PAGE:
Opening our doors late summer 2016!!!!
WHAT IS FORK FOOD LAB?
We've spent the last year preparing to launch Fork Food Lab, a collaborative kitchen and tasting room located in Portland, Maine. Food makers can become members to use the commercial grade kitchen equipment and develop their business.
Our goal is to lower the barrier of entry to the food market by providing logistical support, distribution pipelines, and a space to cook, learn, and collaborate. Practically everything a food business needs to succeed. This includes:
- State of the art facilities
- All of the disposables needed to cook, such as paper towels, cleaning chemicals, gloves, and aprons
- Our staff is on premises to offer constulations + ensure the kitchen is well maintained
- A community of food makers to bounce ideas off of and collaborate
- Access to outside resources including legal, marketing, and distribution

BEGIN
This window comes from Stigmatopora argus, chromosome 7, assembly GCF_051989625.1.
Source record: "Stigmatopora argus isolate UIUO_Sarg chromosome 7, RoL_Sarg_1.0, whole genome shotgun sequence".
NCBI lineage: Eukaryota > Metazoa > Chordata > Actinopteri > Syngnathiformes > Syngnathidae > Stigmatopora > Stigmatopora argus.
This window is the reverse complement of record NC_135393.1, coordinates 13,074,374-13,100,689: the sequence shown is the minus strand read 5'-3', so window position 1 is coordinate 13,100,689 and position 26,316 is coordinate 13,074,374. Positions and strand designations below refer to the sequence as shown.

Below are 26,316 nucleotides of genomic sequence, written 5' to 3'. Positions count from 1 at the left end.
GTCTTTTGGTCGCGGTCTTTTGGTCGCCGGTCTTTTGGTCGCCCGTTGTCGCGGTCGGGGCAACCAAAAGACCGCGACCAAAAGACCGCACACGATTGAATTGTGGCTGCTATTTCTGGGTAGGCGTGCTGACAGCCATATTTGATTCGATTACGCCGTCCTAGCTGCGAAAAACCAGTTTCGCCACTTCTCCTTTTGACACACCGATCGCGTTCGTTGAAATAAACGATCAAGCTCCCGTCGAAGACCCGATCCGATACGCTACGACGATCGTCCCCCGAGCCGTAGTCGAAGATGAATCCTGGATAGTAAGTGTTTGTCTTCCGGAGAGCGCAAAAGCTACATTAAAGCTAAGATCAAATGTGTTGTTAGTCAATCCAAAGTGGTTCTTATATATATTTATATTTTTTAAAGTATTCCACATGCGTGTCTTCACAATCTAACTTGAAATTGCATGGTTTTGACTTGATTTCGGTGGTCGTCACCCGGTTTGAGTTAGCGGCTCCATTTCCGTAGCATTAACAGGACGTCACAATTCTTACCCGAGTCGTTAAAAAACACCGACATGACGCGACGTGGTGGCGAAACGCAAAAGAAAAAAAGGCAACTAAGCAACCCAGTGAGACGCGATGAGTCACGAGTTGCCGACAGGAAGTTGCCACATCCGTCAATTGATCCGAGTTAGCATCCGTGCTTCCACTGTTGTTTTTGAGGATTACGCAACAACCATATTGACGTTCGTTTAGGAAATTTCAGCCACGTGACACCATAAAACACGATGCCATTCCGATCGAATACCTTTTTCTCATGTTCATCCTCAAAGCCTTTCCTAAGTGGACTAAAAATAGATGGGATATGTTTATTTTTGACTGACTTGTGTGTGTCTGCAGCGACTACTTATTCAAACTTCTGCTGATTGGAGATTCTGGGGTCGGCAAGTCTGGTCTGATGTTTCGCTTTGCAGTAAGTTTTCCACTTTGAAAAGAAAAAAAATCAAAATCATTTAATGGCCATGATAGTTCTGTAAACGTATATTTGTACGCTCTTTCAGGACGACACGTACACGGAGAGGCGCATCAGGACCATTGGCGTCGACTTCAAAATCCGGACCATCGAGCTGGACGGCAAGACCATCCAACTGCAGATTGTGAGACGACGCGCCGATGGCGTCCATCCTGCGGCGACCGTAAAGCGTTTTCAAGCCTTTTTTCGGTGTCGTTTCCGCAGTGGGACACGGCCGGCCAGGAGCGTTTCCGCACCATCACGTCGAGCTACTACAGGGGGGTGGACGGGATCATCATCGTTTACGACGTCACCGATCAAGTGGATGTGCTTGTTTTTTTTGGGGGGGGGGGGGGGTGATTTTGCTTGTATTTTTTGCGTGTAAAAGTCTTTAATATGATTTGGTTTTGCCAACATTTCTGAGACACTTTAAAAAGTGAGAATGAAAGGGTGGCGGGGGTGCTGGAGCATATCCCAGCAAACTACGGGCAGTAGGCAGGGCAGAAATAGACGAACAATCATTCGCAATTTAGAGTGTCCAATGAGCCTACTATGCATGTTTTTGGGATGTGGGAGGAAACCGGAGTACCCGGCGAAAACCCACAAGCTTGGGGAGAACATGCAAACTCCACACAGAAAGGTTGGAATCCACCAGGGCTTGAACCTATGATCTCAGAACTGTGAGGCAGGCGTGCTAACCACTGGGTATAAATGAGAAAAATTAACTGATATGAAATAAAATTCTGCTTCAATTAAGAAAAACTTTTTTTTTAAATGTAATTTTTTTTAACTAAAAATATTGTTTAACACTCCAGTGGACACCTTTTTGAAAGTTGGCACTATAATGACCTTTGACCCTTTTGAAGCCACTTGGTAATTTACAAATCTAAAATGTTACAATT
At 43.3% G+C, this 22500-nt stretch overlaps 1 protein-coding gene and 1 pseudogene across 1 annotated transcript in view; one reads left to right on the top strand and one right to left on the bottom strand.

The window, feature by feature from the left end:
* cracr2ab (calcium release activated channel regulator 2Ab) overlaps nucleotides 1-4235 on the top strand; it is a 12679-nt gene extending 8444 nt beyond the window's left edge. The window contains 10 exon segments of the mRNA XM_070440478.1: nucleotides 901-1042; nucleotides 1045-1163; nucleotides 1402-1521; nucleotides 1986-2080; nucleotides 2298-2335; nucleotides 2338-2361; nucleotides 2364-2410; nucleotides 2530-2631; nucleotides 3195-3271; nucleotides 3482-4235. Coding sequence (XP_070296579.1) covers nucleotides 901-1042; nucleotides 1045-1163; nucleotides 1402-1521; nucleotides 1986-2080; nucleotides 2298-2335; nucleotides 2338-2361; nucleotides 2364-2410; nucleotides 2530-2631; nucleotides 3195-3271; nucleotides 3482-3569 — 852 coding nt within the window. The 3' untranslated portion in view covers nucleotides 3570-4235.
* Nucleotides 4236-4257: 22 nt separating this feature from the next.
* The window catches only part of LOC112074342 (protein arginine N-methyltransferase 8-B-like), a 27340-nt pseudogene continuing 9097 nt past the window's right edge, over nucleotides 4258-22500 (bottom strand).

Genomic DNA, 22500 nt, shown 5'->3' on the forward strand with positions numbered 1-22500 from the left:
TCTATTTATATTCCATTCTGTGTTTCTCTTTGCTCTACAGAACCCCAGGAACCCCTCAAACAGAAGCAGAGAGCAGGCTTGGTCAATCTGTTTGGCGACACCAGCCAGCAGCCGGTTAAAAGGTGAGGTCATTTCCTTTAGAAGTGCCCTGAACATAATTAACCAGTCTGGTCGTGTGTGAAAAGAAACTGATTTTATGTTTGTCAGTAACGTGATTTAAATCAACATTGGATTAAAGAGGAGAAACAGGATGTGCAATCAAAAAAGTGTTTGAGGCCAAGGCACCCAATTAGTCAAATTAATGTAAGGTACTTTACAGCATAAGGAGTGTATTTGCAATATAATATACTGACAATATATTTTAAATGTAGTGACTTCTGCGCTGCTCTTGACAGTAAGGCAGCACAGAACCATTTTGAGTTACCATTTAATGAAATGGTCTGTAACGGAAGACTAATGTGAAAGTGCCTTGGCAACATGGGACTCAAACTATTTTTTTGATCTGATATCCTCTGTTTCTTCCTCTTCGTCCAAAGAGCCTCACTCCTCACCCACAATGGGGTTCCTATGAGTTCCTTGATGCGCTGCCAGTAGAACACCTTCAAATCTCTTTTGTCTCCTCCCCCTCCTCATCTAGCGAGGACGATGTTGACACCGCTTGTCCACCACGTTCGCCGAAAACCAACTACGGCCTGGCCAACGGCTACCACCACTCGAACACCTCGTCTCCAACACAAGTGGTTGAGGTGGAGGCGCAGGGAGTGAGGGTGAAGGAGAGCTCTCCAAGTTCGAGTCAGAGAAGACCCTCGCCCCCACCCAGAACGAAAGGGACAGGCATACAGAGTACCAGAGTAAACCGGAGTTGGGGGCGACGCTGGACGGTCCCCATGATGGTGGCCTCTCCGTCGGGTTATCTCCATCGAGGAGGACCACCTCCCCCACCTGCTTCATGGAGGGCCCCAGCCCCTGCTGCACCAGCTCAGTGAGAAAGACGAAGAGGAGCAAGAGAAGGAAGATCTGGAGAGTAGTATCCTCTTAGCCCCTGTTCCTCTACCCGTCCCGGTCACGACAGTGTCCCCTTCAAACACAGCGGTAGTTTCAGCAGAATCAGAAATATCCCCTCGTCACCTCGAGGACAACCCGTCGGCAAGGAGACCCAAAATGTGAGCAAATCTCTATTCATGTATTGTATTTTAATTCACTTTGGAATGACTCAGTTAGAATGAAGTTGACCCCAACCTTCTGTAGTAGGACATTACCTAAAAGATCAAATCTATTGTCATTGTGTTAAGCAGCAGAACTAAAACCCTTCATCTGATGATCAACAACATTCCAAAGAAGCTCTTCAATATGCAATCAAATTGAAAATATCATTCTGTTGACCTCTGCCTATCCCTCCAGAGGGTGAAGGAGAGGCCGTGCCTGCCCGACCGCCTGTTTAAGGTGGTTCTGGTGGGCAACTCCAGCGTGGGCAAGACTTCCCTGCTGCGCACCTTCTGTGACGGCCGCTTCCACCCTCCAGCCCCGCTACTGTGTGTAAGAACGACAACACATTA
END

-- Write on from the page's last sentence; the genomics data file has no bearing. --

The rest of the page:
- On-site Tasting Room to test products and directly interact with the public. (This is where we need your help!)
WHY WE NEED YOUR HELP
We're in the home stretch of completing the kitchen and now it's time to build the Tasting Room. Currently the Tasting Room is an empty box but with your contribution, we can turn it into a community space where people connect through love of food.
Education is at our core where we'll develop a variety of programming from tastings to lectures to cooking classes. Our dream is to become a real destination within Portland, Maine. With the Tasting Room, we can support small farmers, drive awareness to our members' businesses, and celebrate the local food movement.